You get a generous 64GB of storage on board the Honor 7X, which can be expanded up to a further 256GB via the hybrid second SIM slot. Plenty of space for a good-sized media collection, then.
Honor 7X review: Features and OS
The Honor 7X runs Android Nougat, with a healthy smear of Emotion UI 5.1 lathered on top. In both cases, it’s old software – although you’ll still get a satisfying user experience and you can expect updates in 2018 regardless.
Huawei’s EMUI features are often quite worthy on this super-sized handset, especially the nifty one-handed modes which help to make the phone more manageable. Check out our full Honor 7X tips and tricks guide for more on the software front.
Honor 7X review: Performance and battery life
Packed inside the Honor 7X you’ll find a Kirin 659 octa-core chipset, a mid-range platform that offers limited but respectable performance. Thankfully the Kirin is backed by 4GB of RAM, which helps to keep apps running smoothly.
Regardless, you’ll still see the occasional pause as you tap the screen and wait for the phone to catch up. Thankfully this lag doesn’t extend to games, at least not in our experience. Fast-paced racing and action titles play just fine, as the chipset prioritises resources.
As for the battery life, you get a meaty 3340mAh cell crammed into the Honor 7X. Not quite as big as the Honor 8, but you can still expect at least a day and a half of pretty heavy use from the phone between charges. That’s without even touching the app consumption and optimisation tools. And even if you find yourself running low on juice, you can choose from a couple of power saver modes to stretch out that final bit of battery life.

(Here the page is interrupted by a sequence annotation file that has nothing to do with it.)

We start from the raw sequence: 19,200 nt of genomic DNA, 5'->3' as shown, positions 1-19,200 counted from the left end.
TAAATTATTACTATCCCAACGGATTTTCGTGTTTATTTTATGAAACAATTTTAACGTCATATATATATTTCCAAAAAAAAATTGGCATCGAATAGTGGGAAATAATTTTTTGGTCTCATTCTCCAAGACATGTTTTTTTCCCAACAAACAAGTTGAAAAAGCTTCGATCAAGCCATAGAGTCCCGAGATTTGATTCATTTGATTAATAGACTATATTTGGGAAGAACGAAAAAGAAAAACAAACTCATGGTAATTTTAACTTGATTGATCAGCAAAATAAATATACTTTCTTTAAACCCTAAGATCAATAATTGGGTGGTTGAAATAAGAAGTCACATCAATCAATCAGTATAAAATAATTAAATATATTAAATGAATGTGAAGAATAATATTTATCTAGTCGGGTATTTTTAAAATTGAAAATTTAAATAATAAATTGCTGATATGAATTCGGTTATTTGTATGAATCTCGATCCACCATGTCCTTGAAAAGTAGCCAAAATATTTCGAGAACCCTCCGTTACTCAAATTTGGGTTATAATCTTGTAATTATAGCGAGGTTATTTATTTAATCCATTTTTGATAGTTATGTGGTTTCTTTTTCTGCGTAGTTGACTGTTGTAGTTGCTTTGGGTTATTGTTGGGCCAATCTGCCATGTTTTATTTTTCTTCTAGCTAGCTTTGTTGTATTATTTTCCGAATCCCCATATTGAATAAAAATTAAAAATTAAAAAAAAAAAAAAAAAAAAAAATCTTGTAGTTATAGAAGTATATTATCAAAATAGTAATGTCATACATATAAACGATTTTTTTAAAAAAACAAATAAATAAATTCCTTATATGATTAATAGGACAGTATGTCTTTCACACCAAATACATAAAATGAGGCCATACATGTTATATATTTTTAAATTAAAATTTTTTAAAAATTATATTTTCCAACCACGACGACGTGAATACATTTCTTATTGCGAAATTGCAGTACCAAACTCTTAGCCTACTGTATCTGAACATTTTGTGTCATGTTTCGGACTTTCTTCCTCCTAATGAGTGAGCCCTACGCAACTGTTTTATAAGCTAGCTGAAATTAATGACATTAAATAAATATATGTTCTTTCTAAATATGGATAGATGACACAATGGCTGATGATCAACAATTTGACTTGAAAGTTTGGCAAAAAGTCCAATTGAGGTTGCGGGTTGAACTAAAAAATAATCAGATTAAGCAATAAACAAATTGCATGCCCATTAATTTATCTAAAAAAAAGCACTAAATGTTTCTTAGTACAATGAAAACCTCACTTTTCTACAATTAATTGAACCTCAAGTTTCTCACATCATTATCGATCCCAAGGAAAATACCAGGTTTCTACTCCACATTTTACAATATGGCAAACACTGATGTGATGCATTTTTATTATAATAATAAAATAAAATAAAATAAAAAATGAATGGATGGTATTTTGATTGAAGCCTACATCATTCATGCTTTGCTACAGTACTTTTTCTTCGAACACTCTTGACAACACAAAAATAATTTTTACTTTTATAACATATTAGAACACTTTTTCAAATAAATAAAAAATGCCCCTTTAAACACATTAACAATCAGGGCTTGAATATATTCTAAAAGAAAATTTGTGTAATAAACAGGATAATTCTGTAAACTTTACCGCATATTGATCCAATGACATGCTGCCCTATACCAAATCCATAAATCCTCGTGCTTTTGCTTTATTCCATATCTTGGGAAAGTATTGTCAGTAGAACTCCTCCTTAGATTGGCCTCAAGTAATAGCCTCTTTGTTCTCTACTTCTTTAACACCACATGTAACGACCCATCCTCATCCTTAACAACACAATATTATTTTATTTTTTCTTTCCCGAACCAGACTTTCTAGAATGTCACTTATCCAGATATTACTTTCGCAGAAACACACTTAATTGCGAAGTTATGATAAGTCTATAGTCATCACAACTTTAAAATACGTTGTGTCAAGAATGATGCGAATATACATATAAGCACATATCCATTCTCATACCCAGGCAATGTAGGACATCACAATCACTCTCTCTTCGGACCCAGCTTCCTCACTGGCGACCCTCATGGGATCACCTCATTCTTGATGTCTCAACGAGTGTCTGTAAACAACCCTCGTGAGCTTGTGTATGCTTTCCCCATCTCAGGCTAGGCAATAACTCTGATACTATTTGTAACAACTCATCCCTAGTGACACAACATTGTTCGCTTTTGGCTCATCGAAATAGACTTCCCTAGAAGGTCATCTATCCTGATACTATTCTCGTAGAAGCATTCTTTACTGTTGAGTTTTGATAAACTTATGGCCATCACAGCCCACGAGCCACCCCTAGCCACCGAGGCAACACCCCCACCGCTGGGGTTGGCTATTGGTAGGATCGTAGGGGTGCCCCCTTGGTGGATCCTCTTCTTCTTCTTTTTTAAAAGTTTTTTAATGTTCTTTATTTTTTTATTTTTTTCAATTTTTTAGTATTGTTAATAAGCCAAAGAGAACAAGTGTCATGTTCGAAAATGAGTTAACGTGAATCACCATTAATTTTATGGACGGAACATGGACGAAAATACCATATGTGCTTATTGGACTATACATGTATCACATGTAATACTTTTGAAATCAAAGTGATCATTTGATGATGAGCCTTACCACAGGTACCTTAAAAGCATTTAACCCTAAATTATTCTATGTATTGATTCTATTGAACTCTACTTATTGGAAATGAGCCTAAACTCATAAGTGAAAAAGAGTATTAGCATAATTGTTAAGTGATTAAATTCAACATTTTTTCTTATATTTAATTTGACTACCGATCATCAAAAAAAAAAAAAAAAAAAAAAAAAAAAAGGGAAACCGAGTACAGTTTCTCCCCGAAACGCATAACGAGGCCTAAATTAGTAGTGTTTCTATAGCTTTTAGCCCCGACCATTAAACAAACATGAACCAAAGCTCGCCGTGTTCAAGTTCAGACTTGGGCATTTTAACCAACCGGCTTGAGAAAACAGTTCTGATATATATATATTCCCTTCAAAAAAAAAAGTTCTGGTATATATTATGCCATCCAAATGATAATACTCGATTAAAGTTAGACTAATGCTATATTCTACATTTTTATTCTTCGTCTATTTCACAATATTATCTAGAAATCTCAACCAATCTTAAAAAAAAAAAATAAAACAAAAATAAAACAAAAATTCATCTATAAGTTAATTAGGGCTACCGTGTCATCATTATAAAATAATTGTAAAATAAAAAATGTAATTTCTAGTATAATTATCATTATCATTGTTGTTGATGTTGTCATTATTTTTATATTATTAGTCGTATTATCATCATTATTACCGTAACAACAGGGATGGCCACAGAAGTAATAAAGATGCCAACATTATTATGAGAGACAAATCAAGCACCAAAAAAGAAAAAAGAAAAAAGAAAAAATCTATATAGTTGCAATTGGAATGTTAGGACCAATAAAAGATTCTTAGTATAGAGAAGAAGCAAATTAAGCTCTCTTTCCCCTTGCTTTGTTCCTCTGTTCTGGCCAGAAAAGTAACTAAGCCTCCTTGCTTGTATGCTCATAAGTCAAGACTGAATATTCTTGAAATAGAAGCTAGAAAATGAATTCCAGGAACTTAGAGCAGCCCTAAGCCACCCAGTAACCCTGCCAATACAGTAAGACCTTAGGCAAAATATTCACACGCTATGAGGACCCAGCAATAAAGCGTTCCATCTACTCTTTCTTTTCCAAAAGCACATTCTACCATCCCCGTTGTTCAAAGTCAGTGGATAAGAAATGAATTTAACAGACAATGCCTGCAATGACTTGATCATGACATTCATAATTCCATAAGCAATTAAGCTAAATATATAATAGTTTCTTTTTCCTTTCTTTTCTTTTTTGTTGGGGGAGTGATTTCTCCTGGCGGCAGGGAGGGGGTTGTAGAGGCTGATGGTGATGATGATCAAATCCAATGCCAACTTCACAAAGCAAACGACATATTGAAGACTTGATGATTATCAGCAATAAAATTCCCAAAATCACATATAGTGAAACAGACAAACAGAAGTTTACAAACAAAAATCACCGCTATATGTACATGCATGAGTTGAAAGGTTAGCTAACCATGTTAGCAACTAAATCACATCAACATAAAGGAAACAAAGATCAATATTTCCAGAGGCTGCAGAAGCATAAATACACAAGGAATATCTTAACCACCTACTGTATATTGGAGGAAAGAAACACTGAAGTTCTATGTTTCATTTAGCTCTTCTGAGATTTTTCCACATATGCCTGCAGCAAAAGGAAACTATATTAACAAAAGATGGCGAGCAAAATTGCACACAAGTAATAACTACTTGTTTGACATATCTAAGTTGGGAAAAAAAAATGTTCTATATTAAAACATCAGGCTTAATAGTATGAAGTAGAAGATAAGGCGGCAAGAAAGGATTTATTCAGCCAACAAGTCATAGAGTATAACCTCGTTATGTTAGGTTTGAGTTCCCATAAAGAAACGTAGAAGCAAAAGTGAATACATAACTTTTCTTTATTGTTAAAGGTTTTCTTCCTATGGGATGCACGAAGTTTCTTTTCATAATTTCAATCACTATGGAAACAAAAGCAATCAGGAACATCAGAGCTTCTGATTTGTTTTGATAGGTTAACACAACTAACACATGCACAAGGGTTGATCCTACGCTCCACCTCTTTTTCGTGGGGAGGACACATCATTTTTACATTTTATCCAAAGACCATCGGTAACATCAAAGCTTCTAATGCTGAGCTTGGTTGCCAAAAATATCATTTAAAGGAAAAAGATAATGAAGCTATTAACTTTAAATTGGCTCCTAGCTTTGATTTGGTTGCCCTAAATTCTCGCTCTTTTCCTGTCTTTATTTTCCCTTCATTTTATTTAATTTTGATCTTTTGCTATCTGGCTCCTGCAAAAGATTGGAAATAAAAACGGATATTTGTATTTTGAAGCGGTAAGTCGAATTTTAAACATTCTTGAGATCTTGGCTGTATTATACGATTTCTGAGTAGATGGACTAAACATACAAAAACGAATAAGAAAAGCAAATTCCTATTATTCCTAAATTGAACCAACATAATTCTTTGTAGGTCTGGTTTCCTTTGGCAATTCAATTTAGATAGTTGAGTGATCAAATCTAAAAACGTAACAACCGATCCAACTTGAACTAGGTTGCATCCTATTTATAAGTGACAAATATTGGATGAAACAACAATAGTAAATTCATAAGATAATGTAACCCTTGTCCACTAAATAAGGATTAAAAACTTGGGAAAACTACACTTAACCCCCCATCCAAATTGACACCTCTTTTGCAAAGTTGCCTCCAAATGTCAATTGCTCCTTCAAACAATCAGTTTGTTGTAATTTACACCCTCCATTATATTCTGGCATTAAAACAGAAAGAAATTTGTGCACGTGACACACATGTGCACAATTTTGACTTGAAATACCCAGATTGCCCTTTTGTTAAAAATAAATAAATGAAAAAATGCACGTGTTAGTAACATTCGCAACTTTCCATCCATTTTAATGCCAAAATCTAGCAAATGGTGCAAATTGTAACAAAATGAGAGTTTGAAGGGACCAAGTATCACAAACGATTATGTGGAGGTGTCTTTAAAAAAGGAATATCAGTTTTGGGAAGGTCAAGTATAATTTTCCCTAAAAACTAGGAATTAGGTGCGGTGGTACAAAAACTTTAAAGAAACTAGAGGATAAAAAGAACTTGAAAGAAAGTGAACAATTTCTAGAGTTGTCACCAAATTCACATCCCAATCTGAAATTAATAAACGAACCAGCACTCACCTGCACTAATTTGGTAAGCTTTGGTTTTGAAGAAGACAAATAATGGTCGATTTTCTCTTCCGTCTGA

Sadly there’s no support for fast charging, while the Honor 7X uses the old microUSB standard instead of Type-C. Oh well, you can’t have everything.
Honor 7X review: Camera
It’s no surprise to see a dual lens snapper slapped onto the rear end of the Honor 7X, although sadly you don’t get a wide-angle or telephoto lens here. Rather, the secondary 2-megapixel lens is to add depth of field to your images, backing up the primary 16-megapixel shooter.
The Honor 7X’s camera can shoot up to Full HD video and once again is absolutely packed with special features. These include the wide aperture and portrait modes, which do a fine job of capturing your subject and making them look all glamorous, with some funky background bokeh effects. For your everyday shots, the camera certainly holds up well, especially with the manual controls for those who demand them, although low light photography is a struggle and image stabilisation while recording video could be improved.
Check out our full Honor 7X camera review for samples and all you need to know.
Honor 7X review: Verdict
At £269 this sleek and sexy handset offers very strong value for money. You get a feature-packed dual-lens camera, attractive full-sized screen and a solid overall user experience, for less cash than a lot of other mid-range mobiles.